And for how it actually turned out, here to tell the story are the best bits: the photos! 😀

Wind turbines, rolling hills and endless sun-burnt fields… the wonderful Spanish high plains in a nutshell. Their gentle nature, moderate elevations and ample space to land in case of engine trouble were the primary reasons for taking the longer southeastern route toward Valencia and then up the coast, rather than cutting directly northeast via Zaragoza and crossing Aragon’s Sistema Ibérico mountain chain

The “Looking Cool In Front Of Mountains” Starter Pack, first at Requena’s 2,340 ft and then Albenga’s 149 ft. While I do love both poses, they were actually borne out of necessity rather than aesthetics. D-EBKB has the type’s original (and temperamental) fuel system, in which both tanks are permanently interconnected; the fuel level between them thus takes some time to equalize, and if you fill both to full in quick succession on any form of sideways slope, fuel with soon start to vent through the underwing relief valves. So once refueling was done, we had to quickly reorient the airplane into a position where the wings could be as level as possible until the fuel settled – often with good visual results

High sun, scorched hills and a view full of navigation devices… perfectly sums up Day 1 in Spain! Though we were worried the exposure to direct sunlight through the transparent canopy would have a negative effect on the tablet (particularly in terms of heat), all devices remained cool and trouble-free throughout the trip, no doubt due to a helping breeze from the overhead ventilation grille

An off-beat airplane, a quirky panel, a calming sunset – and below us the beautiful Gulf of Lion (which we did not actually cross, but turned out to merely for the photo opportunity). The slats and this cockpit setup are probably my two favorite things about the early 880s; they just give them so much character and style. The visibility is epic… the whole cabin is airy and comfy… the instruments are a fascinating Anglo-French-US mix… the aux fuel pump switch and generator light look like Sean Connery’s Bond is about to pop up and use them… and most the levers have no sense whatsoever, since you push the throttle and mix to go – but pull the electrical master and cabin heat/vent knobs for them to do their thing

A suitcase in front of a personal airplane on a foggy dawn at a chic GA airport on the French Riviera… I feel like cut-price version of the Côte d’Azur jet set

Skirting the edge of the morning sea fog off the coast of Marseille. Like summer fog in Zagreb (and unlike the week-long blanket in winter), this one was extremely localized and cleared up within 30 minutes; indeed, visibility on the left was such that we almost saw Paris…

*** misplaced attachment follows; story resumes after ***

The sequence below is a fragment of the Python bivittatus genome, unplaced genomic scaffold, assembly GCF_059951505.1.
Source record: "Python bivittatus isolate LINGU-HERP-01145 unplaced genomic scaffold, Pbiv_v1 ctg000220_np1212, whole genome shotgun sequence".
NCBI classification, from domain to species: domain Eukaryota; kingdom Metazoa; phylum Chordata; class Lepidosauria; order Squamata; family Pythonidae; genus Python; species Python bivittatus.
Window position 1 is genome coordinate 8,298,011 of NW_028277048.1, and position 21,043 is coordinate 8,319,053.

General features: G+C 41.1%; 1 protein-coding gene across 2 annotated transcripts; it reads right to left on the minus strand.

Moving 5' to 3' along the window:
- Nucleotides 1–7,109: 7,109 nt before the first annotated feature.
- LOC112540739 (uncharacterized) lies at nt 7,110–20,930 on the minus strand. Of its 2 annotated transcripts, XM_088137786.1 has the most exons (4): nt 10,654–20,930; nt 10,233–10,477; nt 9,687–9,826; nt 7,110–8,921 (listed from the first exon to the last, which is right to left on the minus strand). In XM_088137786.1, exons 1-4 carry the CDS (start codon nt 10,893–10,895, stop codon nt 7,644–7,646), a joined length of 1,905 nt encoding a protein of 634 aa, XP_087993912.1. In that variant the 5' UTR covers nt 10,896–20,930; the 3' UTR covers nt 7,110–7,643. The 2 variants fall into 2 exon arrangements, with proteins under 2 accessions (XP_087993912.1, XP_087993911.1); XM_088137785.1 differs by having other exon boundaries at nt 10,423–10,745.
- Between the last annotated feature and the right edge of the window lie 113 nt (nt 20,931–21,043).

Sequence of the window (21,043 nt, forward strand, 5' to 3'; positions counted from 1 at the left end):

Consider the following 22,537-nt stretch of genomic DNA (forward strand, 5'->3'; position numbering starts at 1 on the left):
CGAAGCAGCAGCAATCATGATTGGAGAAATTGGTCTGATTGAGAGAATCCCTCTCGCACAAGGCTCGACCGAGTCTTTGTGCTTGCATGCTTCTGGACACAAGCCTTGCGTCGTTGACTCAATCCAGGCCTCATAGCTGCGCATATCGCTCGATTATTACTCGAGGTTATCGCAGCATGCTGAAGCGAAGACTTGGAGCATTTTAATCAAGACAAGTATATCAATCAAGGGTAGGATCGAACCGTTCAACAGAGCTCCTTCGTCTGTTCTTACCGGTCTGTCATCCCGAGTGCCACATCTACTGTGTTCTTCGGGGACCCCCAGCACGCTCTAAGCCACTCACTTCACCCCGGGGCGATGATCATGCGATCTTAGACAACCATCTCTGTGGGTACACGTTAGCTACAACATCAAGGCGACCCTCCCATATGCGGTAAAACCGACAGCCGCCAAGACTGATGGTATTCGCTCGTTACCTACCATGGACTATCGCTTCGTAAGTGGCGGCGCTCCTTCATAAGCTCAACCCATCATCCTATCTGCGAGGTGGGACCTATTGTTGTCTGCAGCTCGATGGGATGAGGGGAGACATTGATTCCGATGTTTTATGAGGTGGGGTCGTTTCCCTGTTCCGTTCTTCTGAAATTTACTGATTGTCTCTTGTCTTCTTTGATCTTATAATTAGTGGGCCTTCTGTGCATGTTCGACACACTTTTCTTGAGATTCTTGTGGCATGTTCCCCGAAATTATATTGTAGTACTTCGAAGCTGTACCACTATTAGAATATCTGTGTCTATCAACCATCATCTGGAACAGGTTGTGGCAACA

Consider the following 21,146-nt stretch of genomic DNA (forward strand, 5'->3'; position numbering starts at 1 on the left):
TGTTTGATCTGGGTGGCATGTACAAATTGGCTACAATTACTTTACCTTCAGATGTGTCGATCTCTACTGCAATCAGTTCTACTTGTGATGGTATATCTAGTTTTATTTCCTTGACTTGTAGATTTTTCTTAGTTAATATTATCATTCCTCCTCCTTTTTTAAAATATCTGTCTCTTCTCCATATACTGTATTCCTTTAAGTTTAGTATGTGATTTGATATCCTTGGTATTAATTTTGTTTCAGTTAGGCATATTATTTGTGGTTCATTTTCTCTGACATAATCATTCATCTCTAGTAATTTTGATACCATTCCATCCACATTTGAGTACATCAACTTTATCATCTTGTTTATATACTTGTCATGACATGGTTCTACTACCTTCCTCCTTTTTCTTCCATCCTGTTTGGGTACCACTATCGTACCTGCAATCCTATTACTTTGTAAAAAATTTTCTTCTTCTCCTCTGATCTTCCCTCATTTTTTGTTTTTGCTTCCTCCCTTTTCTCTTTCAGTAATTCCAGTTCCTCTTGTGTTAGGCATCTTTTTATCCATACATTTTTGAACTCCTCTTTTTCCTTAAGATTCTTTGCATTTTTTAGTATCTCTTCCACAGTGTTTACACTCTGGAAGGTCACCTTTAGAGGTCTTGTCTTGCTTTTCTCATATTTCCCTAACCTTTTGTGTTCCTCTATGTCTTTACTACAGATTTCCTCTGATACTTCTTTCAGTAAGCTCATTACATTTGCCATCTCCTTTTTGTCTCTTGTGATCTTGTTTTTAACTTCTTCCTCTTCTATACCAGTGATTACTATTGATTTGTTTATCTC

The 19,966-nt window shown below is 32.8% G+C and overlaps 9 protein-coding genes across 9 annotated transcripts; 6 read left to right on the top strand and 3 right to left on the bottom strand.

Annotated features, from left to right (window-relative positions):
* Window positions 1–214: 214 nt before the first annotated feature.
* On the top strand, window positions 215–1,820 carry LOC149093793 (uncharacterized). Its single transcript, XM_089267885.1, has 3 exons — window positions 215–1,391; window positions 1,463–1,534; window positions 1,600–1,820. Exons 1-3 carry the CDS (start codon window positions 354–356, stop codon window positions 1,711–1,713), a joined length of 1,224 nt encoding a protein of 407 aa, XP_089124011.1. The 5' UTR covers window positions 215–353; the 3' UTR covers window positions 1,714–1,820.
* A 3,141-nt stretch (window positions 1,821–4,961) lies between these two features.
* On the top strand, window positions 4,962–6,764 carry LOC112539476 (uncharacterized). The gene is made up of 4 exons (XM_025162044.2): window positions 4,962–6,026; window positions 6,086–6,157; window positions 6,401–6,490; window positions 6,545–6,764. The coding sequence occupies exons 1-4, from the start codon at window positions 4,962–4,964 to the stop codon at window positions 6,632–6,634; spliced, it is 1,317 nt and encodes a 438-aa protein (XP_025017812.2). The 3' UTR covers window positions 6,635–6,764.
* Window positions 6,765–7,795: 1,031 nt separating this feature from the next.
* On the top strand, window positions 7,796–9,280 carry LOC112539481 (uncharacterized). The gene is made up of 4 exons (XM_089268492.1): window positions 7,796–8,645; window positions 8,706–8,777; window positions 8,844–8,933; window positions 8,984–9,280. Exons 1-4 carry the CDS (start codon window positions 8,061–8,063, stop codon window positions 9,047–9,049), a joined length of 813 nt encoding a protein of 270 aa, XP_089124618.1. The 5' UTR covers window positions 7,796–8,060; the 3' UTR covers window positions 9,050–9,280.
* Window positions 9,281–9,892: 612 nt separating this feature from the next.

Being stuck at 500 ft all the way from Saint-Tropez to the Italian border meant we could at least enjoy the sights significantly closer up than usual… in this case the Cap du Dramont just off the picturesque town of Saint-Raphaël. Riviera cruising the proper way!

The Fueling Twin-Pak, Le Castellet at top & Cremona below. One of my more subtle planning failures was underestimating the time needed to refuel; no, not the actual process itself, but sorting out the bills afterwards. Same thing for landing fees; while not complicated in any way, it does take up more time than I’d expected, particularly since we were first-time visitors at all airfields en-route, and had to fill in extra paperwork as a result. Thus the 30 minutes that I’d planned for each stop at smaller airfields quickly turned into 45-60 (and more), except at Girona where we were all done in just 25

Cruising by Venice Beach… no, not the one in LA, but the one near actual Venice. The abundance of sandy beaches – some miles long – that offered ample place to land in case of engine problems meant that following the coastline at the top of the Adriatic was a complete no-brainer, particularly since it added just 10 minutes to our flight time over a direct hop across the sea

Day 3 of 3, Leg 10 of 11, clear skies all the way, and familiar territory ahead… with as calming scenery as this, you can finally start to appreciate the magnitude of the whole trip, especially given our airplane’s sedate cruising pace and leisurely attitude to climbing